Zocdoc Answers

Medical questions & health advice by board certified doctors

"Why are there white spots on the top of my tongue?"

ZocdocAnswersWhy are there white spots on the top of my tongue?


I noticed that there are white spots, kind of like patches on the top of my tongue. What causes something like this? Is it a virus or a disease?


What you have described as white spots or patches on your tongue and oral mucosa that are easily wiped off is most likely oral candidiasis, also known as thrust. It can look like cottage cheese. The underlying pathogen here is Candida Albicans, a fungus that lives naturally in your mouth. You increase your risk of getting oral thrust if you have a compromised (weak) immune system (i.e., diabetes) or if your mouth is dry and thus don't make enough saliva. Oral thrust is also more likely to occur after having taken antibiotics, which may kill the "good" bacteria in the mouth leading to an overgrowth of the fungus. It is also possible that uncontrolled acid reflux may be playing a role here as well as an untreated (bacterial) infection of the mouth and throat. If your white spots have a lace-like appearance, you may be suffering from oral lichen planus which often resolves on its own. A more serious cause of those white spots to develop on the lining of the cheek or the tongue is leukoplakia, a condition that causes cells in the mouth to grow excessively due to chronic irritation rather than infection. Although not dangerous on its own, leukoplakia can be a precursor to cancer. I would recommend that you schedule a visit with a dentist or primary care physician to determine the exact cause of your white patches and rule out cancer.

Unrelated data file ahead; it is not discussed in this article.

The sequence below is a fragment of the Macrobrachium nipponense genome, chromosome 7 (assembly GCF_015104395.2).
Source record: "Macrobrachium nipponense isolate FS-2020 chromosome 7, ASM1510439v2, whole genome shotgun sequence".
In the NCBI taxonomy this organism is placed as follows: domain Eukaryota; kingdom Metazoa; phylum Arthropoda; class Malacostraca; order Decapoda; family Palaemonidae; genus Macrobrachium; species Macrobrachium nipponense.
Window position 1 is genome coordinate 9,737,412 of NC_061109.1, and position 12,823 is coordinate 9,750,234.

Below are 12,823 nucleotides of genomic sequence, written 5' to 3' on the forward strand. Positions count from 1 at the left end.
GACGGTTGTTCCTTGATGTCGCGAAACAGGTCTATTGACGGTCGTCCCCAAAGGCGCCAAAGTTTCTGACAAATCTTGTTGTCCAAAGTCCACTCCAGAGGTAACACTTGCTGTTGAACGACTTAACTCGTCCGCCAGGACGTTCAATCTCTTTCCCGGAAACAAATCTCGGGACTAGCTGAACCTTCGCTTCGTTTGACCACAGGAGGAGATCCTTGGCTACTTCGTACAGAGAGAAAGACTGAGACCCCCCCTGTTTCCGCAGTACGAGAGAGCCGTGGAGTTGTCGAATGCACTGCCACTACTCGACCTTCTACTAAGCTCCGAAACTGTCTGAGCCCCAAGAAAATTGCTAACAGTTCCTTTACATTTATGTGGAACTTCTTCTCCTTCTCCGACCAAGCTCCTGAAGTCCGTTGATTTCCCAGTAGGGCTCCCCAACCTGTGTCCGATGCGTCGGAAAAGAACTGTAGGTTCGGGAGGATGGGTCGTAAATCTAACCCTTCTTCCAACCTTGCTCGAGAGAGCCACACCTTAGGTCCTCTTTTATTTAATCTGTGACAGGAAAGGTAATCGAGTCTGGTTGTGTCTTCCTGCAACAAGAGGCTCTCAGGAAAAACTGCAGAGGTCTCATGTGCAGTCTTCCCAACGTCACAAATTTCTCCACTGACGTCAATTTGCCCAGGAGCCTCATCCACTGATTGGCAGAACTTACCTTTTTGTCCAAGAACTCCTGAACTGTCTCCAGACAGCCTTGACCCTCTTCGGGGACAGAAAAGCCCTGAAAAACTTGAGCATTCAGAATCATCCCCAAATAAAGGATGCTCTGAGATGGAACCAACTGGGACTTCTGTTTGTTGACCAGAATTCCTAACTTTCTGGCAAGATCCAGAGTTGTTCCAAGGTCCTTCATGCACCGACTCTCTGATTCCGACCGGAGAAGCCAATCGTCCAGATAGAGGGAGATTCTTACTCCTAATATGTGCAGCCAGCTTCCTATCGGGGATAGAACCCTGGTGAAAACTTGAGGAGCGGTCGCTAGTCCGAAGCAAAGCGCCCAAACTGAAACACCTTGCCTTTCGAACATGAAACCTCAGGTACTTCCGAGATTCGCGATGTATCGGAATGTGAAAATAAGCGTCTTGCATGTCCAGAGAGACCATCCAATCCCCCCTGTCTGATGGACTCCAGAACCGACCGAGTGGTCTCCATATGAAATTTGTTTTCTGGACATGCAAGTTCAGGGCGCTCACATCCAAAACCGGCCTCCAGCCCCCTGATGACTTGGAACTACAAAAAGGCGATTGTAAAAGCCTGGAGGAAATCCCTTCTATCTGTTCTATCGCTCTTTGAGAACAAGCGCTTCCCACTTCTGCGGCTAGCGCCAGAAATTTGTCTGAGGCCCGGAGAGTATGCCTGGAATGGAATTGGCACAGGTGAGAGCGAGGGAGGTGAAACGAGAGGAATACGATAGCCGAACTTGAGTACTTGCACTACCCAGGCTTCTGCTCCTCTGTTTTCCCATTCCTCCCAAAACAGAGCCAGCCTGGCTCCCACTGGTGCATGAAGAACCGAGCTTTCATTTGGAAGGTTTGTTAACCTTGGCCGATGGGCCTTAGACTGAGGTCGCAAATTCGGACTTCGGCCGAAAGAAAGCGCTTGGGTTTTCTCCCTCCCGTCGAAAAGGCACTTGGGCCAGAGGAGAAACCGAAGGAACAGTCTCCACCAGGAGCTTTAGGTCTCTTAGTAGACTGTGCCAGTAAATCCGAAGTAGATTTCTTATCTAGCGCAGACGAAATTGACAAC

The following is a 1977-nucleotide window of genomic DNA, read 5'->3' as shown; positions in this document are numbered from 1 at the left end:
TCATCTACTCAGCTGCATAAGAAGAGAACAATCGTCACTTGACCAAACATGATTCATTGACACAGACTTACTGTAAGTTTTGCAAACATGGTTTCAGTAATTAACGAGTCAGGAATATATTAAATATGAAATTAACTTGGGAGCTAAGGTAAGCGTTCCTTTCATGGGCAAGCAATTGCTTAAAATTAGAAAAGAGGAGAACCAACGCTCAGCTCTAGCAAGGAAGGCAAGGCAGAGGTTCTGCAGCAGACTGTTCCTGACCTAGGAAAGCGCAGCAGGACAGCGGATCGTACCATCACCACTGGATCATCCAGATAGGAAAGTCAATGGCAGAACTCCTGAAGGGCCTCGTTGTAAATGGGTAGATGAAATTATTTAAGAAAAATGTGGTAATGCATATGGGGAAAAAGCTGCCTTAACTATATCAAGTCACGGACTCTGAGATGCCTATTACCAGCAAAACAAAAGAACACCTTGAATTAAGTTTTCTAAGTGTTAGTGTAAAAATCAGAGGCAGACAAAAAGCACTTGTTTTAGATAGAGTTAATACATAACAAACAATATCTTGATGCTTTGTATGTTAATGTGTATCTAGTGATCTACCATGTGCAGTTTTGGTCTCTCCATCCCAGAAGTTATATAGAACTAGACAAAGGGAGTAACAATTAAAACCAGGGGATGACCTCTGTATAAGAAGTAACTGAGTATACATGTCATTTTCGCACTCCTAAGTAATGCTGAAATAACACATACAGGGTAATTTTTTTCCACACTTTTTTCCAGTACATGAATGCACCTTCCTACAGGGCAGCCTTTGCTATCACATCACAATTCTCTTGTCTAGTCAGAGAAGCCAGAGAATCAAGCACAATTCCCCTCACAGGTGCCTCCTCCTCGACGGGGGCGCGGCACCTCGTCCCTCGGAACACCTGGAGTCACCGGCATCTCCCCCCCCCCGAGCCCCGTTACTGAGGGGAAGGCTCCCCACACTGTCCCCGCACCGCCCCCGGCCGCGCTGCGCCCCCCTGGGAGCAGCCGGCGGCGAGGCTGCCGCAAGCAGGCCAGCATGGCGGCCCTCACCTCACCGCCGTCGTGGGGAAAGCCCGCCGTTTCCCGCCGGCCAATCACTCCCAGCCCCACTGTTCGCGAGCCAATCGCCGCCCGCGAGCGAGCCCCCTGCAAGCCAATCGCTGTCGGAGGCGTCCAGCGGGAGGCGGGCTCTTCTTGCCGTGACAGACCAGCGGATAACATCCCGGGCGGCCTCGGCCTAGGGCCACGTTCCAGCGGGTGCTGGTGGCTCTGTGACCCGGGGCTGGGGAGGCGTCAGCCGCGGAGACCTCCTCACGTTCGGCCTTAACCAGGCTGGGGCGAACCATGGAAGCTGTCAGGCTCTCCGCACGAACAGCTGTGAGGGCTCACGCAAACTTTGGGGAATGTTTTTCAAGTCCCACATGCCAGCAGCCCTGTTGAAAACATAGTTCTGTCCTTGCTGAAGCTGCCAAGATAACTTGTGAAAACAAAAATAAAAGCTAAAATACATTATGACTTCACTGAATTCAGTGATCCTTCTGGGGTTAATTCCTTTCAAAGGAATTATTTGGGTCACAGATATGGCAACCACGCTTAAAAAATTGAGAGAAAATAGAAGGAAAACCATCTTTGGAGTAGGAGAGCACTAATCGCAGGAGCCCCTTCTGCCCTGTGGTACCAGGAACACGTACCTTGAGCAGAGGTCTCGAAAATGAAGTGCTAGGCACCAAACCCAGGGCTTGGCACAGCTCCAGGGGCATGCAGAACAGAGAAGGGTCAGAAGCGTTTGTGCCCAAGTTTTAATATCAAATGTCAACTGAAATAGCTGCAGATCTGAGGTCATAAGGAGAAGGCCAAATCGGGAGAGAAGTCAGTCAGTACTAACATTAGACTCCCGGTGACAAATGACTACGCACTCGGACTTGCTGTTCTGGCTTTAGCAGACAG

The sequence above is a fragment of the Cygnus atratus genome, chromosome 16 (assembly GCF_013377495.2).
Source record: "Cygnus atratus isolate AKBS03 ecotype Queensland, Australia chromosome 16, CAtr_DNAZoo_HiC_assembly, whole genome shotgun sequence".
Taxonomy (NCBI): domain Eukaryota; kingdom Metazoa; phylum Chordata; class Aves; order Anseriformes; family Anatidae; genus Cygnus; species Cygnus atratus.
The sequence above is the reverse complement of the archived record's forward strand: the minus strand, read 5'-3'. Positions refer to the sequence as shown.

Need more info?

See a dentist today

Zocdoc Answers is for general informational purposes only and is not a substitute for professional medical advice. If you think you may have a medical emergency, call your doctor (in the United States) 911 immediately. Always seek the advice of your doctor before starting or changing treatment. Medical professionals who provide responses to health-related questions are intended third party beneficiaries with certain rights under Zocdoc’s Terms of Service.